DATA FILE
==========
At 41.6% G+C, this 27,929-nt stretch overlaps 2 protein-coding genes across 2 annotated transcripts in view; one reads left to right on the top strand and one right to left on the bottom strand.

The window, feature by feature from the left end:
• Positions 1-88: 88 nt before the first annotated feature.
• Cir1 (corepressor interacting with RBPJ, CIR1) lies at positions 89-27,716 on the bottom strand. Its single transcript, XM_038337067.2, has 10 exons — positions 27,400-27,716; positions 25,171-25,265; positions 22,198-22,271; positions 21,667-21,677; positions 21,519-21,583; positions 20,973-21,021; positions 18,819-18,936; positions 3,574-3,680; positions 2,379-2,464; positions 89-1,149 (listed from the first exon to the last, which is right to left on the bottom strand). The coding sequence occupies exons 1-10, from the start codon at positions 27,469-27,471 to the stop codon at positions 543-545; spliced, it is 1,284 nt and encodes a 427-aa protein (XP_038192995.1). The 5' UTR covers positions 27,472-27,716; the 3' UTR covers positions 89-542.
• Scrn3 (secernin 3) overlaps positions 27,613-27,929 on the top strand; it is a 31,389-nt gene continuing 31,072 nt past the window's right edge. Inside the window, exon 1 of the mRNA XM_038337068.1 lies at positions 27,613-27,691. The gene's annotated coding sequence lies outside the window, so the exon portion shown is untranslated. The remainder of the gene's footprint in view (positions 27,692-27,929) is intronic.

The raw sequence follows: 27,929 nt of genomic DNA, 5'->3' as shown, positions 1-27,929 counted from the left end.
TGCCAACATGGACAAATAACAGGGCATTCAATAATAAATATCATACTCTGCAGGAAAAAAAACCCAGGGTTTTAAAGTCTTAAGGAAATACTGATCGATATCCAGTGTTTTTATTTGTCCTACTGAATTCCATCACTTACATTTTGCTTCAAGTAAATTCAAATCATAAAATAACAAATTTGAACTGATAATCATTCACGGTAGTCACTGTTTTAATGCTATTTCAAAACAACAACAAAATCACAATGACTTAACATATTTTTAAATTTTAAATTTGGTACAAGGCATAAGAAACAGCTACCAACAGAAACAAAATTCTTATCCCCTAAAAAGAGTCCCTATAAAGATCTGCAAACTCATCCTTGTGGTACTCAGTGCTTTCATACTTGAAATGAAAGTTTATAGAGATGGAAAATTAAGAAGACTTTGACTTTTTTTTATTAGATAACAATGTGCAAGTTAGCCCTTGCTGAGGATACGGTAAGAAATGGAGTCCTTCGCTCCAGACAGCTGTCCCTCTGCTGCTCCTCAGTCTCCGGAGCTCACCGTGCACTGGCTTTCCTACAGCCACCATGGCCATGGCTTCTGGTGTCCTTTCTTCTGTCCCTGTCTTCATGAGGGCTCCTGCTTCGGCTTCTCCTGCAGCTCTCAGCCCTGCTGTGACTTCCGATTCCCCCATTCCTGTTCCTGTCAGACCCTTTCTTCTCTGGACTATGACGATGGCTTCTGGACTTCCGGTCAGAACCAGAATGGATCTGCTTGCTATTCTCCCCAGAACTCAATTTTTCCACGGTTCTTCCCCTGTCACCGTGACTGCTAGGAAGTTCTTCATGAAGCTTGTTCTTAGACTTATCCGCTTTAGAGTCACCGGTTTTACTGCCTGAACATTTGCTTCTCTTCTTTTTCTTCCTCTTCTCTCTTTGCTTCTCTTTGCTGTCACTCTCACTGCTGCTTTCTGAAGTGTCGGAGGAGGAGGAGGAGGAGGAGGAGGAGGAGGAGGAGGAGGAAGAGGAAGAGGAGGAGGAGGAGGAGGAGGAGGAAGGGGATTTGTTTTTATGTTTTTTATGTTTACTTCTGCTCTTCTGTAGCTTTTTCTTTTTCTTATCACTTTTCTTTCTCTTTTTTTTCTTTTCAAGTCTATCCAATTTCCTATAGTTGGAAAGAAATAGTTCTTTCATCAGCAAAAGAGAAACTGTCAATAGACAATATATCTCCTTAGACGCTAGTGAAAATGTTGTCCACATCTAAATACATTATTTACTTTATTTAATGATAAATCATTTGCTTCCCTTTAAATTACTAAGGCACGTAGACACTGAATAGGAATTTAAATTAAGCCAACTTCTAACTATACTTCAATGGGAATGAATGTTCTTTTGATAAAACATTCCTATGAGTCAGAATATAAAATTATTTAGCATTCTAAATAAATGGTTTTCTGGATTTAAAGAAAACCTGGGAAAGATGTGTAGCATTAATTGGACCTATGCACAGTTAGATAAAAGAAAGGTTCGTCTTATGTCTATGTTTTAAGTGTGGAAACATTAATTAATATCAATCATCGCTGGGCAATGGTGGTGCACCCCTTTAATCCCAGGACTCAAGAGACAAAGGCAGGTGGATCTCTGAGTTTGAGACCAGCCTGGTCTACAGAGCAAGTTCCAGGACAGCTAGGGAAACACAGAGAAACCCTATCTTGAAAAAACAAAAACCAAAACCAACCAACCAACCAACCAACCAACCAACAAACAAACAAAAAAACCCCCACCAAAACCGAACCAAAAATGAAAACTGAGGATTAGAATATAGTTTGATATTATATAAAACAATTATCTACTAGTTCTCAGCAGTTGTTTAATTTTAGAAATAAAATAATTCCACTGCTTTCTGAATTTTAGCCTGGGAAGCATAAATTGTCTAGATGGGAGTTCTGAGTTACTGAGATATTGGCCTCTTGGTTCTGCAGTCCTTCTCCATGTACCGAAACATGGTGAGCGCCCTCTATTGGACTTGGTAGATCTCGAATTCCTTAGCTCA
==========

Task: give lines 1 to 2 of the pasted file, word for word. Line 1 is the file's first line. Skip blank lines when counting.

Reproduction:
At 41.6% G+C, this 27,929-nt stretch overlaps 2 protein-coding genes across 2 annotated transcripts in view; one reads left to right on the top strand and one right to left on the bottom strand.

The window, feature by feature from the left end: